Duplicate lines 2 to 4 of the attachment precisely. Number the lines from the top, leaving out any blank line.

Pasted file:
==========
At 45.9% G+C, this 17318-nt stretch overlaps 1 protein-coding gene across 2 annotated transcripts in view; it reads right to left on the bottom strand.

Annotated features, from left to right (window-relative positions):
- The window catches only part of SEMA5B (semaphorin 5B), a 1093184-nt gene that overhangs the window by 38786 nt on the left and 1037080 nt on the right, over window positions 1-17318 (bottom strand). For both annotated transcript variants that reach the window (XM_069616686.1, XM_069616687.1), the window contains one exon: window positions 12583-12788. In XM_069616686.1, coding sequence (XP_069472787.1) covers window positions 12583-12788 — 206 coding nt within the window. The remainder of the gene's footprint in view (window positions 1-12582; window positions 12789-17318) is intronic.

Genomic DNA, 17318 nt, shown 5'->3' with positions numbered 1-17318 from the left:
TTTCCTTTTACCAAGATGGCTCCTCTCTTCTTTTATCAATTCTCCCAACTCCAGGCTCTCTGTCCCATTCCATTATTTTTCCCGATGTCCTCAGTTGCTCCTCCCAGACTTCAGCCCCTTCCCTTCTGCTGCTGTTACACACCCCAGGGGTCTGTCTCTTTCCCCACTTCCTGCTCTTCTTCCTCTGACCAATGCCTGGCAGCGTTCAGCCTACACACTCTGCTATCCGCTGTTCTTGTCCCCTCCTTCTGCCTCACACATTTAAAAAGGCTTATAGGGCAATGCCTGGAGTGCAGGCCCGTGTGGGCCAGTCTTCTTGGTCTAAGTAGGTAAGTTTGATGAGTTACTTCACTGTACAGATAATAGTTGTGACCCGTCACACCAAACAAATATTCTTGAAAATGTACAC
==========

Annotated features, from left to right (window-relative positions):
- The window catches only part of SEMA5B (semaphorin 5B), a 1093184-nt gene that overhangs the window by 38786 nt on the left and 1037080 nt on the right, over window positions 1-17318 (bottom strand). For both annotated transcript variants that reach the window (XM_069616686.1, XM_069616687.1), the window contains one exon: window positions 12583-12788. In XM_069616686.1, coding sequence (XP_069472787.1) covers window positions 12583-12788 — 206 coding nt within the window. The remainder of the gene's footprint in view (window positions 1-12582; window positions 12789-17318) is intronic.

Genomic DNA, 17318 nt, shown 5'->3' with positions numbered 1-17318 from the left: